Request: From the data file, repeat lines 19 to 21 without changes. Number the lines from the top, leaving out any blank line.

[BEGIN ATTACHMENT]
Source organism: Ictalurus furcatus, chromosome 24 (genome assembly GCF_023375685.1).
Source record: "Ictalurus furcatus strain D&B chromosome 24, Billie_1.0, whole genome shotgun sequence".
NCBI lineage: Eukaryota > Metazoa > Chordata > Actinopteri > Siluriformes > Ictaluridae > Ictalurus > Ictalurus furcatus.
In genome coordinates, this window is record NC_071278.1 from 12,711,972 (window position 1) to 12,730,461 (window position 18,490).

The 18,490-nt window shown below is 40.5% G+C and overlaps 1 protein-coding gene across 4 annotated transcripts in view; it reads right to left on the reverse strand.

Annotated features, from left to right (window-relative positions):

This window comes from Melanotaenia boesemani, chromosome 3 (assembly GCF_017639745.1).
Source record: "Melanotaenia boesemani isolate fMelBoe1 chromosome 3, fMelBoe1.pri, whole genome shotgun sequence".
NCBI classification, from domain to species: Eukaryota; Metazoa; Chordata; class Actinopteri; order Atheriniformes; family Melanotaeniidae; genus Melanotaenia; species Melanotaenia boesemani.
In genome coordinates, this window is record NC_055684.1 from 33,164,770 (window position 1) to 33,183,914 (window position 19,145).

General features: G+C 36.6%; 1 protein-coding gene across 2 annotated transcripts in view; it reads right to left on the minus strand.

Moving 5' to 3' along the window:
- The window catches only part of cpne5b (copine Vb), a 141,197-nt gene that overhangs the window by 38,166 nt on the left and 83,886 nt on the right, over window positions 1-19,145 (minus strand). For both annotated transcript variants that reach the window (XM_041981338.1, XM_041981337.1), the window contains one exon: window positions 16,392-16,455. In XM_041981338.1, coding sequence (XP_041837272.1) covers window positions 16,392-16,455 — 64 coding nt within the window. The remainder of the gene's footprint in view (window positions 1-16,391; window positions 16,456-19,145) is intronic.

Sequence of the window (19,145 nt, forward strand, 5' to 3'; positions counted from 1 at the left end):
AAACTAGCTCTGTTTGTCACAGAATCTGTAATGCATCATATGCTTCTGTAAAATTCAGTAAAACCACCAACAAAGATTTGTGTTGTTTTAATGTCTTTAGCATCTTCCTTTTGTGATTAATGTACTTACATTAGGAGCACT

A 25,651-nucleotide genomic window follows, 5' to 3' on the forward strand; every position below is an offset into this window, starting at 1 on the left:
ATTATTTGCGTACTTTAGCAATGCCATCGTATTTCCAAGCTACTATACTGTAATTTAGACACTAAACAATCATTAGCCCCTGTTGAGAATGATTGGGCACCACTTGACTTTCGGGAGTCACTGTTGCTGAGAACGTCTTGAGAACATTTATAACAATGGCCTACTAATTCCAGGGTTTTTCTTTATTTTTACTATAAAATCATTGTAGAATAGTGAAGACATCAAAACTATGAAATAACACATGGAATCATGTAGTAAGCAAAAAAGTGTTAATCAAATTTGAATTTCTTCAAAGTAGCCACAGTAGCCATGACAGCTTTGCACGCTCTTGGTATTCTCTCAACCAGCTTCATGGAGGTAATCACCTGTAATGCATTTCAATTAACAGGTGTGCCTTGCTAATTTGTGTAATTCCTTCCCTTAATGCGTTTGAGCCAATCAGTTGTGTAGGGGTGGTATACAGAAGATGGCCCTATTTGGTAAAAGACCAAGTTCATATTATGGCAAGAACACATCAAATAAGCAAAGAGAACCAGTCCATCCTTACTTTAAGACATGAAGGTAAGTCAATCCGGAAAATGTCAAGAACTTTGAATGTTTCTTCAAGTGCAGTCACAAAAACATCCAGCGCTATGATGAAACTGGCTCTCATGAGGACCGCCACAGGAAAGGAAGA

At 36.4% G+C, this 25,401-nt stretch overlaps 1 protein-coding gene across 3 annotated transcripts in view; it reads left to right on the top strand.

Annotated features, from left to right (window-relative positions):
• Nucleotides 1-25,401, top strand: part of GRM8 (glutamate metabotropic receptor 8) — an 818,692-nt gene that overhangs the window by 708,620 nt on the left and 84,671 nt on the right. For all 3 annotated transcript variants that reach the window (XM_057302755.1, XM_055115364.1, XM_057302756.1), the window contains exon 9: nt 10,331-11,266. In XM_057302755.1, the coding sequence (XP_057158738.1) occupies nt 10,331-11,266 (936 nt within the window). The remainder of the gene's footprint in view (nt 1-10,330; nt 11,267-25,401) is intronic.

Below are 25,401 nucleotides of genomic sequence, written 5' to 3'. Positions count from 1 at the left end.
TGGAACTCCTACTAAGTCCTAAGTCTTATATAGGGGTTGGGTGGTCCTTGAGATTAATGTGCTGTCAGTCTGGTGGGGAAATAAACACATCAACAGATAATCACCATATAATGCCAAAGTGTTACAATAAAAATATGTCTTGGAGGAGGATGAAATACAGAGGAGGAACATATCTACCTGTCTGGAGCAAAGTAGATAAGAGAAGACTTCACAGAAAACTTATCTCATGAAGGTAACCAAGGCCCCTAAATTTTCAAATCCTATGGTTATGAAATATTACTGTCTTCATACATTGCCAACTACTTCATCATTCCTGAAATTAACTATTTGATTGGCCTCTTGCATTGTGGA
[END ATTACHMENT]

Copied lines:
Annotated features, from left to right (window-relative positions):
• Nucleotides 1-25,401, top strand: part of GRM8 (glutamate metabotropic receptor 8) — an 818,692-nt gene that overhangs the window by 708,620 nt on the left and 84,671 nt on the right. For all 3 annotated transcript variants that reach the window (XM_057302755.1, XM_055115364.1, XM_057302756.1), the window contains exon 9: nt 10,331-11,266. In XM_057302755.1, the coding sequence (XP_057158738.1) occupies nt 10,331-11,266 (936 nt within the window). The remainder of the gene's footprint in view (nt 1-10,330; nt 11,267-25,401) is intronic.

Below are 25,401 nucleotides of genomic sequence, written 5' to 3'. Positions count from 1 at the left end.